Very few people wake up each morning and say to themselves: “how can I nourish my brain, and keep it healthy?”. This might be odd since, for most, the brain is not like a heartbeat, and no one truly perceives their brain to be working. Indeed, our assumption of the reality of our brains working seems to simply rely on the manifestation of our consciousness, awareness, even in many phases of sleep, and our ability to perceive, understand, manipulate, and re-organize the world around us. Because all this seems to happen so naturally, and is imply part of being who we are, hardly anyone starts their day thinking how they can support the health of their brain. Yet, without a brain that is functioning well, and certainly when there is occult disease, we would not be healthy at all, and most likely prone to all sorts of malaise as a consequence, both physical and mental.
In stark contrast, even in the unhealthiest of places in the world, some would still get up to do their exercise to keep physically fit. For some, keeping physically fit carries almost religion-like dedication, to be pursued relentlessly, and an insurance policy against many important diseases that impact global health such as heart disease and stroke. Keeping physically fit is a laudable goal, with undoubted health benefits when pursued correctly through appropriate exercise, and, arguably, a source of invigoration and the prolonging of youth.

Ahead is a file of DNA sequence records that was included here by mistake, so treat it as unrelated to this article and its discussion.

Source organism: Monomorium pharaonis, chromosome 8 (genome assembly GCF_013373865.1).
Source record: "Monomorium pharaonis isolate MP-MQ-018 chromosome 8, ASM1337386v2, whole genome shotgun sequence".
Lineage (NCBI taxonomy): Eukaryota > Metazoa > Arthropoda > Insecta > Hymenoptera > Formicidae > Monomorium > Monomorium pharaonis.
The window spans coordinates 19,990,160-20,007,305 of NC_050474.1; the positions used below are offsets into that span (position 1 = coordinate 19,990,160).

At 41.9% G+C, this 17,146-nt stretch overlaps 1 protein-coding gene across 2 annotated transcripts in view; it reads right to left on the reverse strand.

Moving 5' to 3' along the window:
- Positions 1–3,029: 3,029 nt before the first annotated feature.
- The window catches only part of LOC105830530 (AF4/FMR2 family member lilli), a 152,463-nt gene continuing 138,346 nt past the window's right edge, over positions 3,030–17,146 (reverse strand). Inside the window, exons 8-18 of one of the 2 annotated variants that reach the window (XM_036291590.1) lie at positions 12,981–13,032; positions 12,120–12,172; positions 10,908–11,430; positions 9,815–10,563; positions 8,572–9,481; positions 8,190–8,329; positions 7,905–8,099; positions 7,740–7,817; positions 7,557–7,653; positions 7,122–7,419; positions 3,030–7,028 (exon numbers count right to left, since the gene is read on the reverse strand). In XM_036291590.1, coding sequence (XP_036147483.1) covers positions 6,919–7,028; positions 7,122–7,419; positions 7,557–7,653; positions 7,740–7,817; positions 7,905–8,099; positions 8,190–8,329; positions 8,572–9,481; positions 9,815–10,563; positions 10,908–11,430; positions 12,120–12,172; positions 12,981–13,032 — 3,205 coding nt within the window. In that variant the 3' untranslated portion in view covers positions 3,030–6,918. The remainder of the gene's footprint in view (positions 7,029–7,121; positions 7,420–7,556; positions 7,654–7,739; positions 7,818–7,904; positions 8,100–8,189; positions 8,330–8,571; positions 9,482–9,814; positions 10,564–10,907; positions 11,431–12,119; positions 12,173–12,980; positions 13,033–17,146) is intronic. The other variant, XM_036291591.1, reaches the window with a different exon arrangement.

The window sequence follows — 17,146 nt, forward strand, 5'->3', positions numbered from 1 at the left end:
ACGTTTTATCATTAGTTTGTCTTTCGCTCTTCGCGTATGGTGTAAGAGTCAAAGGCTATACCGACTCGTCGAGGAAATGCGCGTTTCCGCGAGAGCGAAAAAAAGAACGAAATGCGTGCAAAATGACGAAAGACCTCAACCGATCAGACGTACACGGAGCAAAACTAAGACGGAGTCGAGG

So, why is there an apparent dichotomy for most between brain health and other aspects of physical health? Perhaps this dichotomy has its roots from the earliest times of segregating the brain (some would say the mind) from the body as if they served a duality of purpose. In truth, both are inextricably intertwined, and poor physical health can affect brain function, and vice versa.
Now you are awake, and the though hits you – today, my task will be to nourish my brain. So, how do I go about it. For most, the first approach would be to consider the brain like any other organ that needs to be fed. The brain is, however, a remarkable and complex organ and incredibly energy thirsty. Perhaps as much as 20% of the body’s energy is burned by the brain, which weighs only a fraction of the total body mass; thus, one consideration would be to consider what fuel the brain needs. Much of the fuel the brain needs is similar to the requirements of the rest of the body, and in an unstressed environment with limited demands, most of us would probably get by just fine eating a healthy and well-balanced diet. But how many of us nowadays can be characterized as “unstressed” or do not make demands on our brains to compete in all aspects of life, or face challenges of our making and that of others?